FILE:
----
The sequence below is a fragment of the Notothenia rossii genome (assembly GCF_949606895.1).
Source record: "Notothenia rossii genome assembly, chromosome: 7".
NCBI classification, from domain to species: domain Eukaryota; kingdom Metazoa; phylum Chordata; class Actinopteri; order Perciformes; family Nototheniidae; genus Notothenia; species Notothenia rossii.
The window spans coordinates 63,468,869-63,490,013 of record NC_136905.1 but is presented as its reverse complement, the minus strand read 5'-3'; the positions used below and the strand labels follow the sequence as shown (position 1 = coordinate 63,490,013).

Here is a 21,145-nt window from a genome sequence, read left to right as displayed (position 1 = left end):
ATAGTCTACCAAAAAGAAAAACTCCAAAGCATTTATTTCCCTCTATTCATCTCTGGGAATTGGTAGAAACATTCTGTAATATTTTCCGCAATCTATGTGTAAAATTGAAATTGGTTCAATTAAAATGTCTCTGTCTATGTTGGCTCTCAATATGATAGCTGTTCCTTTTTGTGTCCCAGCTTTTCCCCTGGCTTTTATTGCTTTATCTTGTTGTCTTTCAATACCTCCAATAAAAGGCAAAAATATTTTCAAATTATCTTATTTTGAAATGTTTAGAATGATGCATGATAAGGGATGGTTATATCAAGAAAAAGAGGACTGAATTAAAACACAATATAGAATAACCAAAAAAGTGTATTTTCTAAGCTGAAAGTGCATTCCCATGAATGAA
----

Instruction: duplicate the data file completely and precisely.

The sequence below is a fragment of the Notothenia rossii genome (assembly GCF_949606895.1).
Source record: "Notothenia rossii genome assembly, chromosome: 7".
NCBI classification, from domain to species: domain Eukaryota; kingdom Metazoa; phylum Chordata; class Actinopteri; order Perciformes; family Nototheniidae; genus Notothenia; species Notothenia rossii.
The window spans coordinates 63,468,869-63,490,013 of record NC_136905.1 but is presented as its reverse complement, the minus strand read 5'-3'; the positions used below and the strand labels follow the sequence as shown (position 1 = coordinate 63,490,013).

Here is a 21,145-nt window from a genome sequence, read left to right as displayed (position 1 = left end):
ATAGTCTACCAAAAAGAAAAACTCCAAAGCATTTATTTCCCTCTATTCATCTCTGGGAATTGGTAGAAACATTCTGTAATATTTTCCGCAATCTATGTGTAAAATTGAAATTGGTTCAATTAAAATGTCTCTGTCTATGTTGGCTCTCAATATGATAGCTGTTCCTTTTTGTGTCCCAGCTTTTCCCCTGGCTTTTATTGCTTTATCTTGTTGTCTTTCAATACCTCCAATAAAAGGCAAAAATATTTTCAAATTATCTTATTTTGAAATGTTTAGAATGATGCATGATAAGGGATGGTTATATCAAGAAAAAGAGGACTGAATTAAAACACAATATAGAATAACCAAAAAAGTGTATTTTCTAAGCTGAAAGTGCATTCCCATGAATGAA